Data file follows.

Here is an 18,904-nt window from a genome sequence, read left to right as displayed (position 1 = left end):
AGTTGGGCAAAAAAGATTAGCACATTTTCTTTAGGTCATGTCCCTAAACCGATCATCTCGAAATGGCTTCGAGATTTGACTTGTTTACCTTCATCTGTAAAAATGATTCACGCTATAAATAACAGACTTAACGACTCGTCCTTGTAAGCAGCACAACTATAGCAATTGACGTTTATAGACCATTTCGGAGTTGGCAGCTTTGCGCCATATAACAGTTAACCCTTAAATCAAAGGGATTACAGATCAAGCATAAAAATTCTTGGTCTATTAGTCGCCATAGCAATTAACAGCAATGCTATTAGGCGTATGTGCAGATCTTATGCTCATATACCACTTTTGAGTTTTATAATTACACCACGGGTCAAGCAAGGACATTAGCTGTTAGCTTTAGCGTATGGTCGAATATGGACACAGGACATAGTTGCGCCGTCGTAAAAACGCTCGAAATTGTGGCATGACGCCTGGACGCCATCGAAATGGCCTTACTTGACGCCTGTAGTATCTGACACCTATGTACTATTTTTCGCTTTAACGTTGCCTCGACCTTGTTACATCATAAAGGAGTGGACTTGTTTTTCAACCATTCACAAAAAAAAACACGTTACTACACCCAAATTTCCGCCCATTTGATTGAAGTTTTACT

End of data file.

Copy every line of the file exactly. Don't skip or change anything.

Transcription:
Here is an 18,904-nt window from a genome sequence, read left to right as displayed (position 1 = left end):
AGTTGGGCAAAAAAGATTAGCACATTTTCTTTAGGTCATGTCCCTAAACCGATCATCTCGAAATGGCTTCGAGATTTGACTTGTTTACCTTCATCTGTAAAAATGATTCACGCTATAAATAACAGACTTAACGACTCGTCCTTGTAAGCAGCACAACTATAGCAATTGACGTTTATAGACCATTTCGGAGTTGGCAGCTTTGCGCCATATAACAGTTAACCCTTAAATCAAAGGGATTACAGATCAAGCATAAAAATTCTTGGTCTATTAGTCGCCATAGCAATTAACAGCAATGCTATTAGGCGTATGTGCAGATCTTATGCTCATATACCACTTTTGAGTTTTATAATTACACCACGGGTCAAGCAAGGACATTAGCTGTTAGCTTTAGCGTATGGTCGAATATGGACACAGGACATAGTTGCGCCGTCGTAAAAACGCTCGAAATTGTGGCATGACGCCTGGACGCCATCGAAATGGCCTTACTTGACGCCTGTAGTATCTGACACCTATGTACTATTTTTCGCTTTAACGTTGCCTCGACCTTGTTACATCATAAAGGAGTGGACTTGTTTTTCAACCATTCACAAAAAAAAACACGTTACTACACCCAAATTTCCGCCCATTTGATTGAAGTTTTACT